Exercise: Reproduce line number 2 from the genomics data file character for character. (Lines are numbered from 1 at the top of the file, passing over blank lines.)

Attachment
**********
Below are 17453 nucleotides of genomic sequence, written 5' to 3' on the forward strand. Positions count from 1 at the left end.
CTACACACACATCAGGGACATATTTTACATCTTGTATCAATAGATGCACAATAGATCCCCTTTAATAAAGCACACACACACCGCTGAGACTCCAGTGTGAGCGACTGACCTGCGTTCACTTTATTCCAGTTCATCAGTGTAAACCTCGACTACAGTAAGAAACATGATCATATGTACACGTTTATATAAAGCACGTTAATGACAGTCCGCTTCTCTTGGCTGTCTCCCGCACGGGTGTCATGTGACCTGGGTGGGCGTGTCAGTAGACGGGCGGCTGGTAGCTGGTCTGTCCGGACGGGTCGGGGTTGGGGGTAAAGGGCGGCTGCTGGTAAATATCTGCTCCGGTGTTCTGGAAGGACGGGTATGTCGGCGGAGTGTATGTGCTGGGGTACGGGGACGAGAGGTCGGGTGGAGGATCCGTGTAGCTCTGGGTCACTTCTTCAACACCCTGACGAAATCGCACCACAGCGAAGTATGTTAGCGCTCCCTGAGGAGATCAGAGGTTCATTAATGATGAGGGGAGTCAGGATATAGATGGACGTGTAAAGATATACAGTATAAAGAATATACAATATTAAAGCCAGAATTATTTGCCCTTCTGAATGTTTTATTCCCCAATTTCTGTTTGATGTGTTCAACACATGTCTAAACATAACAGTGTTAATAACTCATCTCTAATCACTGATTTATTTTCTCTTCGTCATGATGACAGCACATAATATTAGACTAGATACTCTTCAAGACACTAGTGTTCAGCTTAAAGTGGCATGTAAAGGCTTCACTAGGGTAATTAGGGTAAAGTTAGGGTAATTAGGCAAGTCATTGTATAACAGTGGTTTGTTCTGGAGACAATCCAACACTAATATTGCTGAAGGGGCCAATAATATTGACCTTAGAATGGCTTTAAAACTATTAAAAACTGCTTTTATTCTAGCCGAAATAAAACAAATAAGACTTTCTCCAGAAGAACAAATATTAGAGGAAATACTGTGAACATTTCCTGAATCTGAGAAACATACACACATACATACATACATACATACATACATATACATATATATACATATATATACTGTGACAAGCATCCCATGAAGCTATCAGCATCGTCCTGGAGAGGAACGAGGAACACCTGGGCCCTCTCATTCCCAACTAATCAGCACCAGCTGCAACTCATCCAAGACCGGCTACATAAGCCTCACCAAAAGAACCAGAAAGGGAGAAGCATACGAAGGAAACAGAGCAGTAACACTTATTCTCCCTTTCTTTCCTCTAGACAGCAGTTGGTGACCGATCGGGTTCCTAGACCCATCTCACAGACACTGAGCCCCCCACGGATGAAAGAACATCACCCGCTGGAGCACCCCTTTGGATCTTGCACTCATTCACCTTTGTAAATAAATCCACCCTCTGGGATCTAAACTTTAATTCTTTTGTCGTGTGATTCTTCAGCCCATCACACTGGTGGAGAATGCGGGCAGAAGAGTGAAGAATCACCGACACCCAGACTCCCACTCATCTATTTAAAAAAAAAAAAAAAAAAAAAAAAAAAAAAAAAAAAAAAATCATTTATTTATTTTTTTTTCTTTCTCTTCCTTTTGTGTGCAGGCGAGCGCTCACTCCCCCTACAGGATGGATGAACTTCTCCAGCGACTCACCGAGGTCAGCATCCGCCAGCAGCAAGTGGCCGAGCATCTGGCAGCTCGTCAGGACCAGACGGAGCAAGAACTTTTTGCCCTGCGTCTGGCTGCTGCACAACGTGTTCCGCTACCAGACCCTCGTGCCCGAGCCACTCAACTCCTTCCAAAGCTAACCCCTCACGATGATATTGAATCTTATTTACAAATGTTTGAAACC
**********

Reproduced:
CTACACACACATCAGGGACATATTTTACATCTTGTATCAATAGATGCACAATAGATCCCCTTTAATAAAGCACACACACACCGCTGAGACTCCAGTGTGAGCGACTGACCTGCGTTCACTTTATTCCAGTTCATCAGTGTAAACCTCGACTACAGTAAGAAACATGATCATATGTACACGTTTATATAAAGCACGTTAATGACAGTCCGCTTCTCTTGGCTGTCTCCCGCACGGGTGTCATGTGACCTGGGTGGGCGTGTCAGTAGACGGGCGGCTGGTAGCTGGTCTGTCCGGACGGGTCGGGGTTGGGGGTAAAGGGCGGCTGCTGGTAAATATCTGCTCCGGTGTTCTGGAAGGACGGGTATGTCGGCGGAGTGTATGTGCTGGGGTACGGGGACGAGAGGTCGGGTGGAGGATCCGTGTAGCTCTGGGTCACTTCTTCAACACCCTGACGAAATCGCACCACAGCGAAGTATGTTAGCGCTCCCTGAGGAGATCAGAGGTTCATTAATGATGAGGGGAGTCAGGATATAGATGGACGTGTAAAGATATACAGTATAAAGAATATACAATATTAAAGCCAGAATTATTTGCCCTTCTGAATGTTTTATTCCCCAATTTCTGTTTGATGTGTTCAACACATGTCTAAACATAACAGTGTTAATAACTCATCTCTAATCACTGATTTATTTTCTCTTCGTCATGATGACAGCACATAATATTAGACTAGATACTCTTCAAGACACTAGTGTTCAGCTTAAAGTGGCATGTAAAGGCTTCACTAGGGTAATTAGGGTAAAGTTAGGGTAATTAGGCAAGTCATTGTATAACAGTGGTTTGTTCTGGAGACAATCCAACACTAATATTGCTGAAGGGGCCAATAATATTGACCTTAGAATGGCTTTAAAACTATTAAAAACTGCTTTTATTCTAGCCGAAATAAAACAAATAAGACTTTCTCCAGAAGAACAAATATTAGAGGAAATACTGTGAACATTTCCTGAATCTGAGAAACATACACACATACATACATACATACATACATACATATACATATATATACATATATATACTGTGACAAGCATCCCATGAAGCTATCAGCATCGTCCTGGAGAGGAACGAGGAACACCTGGGCCCTCTCATTCCCAACTAATCAGCACCAGCTGCAACTCATCCAAGACCGGCTACATAAGCCTCACCAAAAGAACCAGAAAGGGAGAAGCATACGAAGGAAACAGAGCAGTAACACTTATTCTCCCTTTCTTTCCTCTAGACAGCAGTTGGTGACCGATCGGGTTCCTAGACCCATCTCACAGACACTGAGCCCCCCACGGATGAAAGAACATCACCCGCTGGAGCACCCCTTTGGATCTTGCACTCATTCACCTTTGTAAATAAATCCACCCTCTGGGATCTAAACTTTAATTCTTTTGTCGTGTGATTCTTCAGCCCATCACACTGGTGGAGAATGCGGGCAGAAGAGTGAAGAATCACCGACACCCAGACTCCCACTCATCTATTTAAAAAAAAAAAAAAAAAAAAAAAAAAAAAAAAAAAAAAAATCATTTATTTATTTTTTTTTCTTTCTCTTCCTTTTGTGTGCAGGCGAGCGCTCACTCCCCCTACAGGATGGATGAACTTCTCCAGCGACTCACCGAGGTCAGCATCCGCCAGCAGCAAGTGGCCGAGCATCTGGCAGCTCGTCAGGACCAGACGGAGCAAGAACTTTTTGCCCTGCGTCTGGCTGCTGCACAACGTGTTCCGCTACCAGACCCTCGTGCCCGAGCCACTCAACTCCTTCCAAAGCTAACCCCTCACGATGATATTGAATCTTATTTACAAATGTTTGAAACC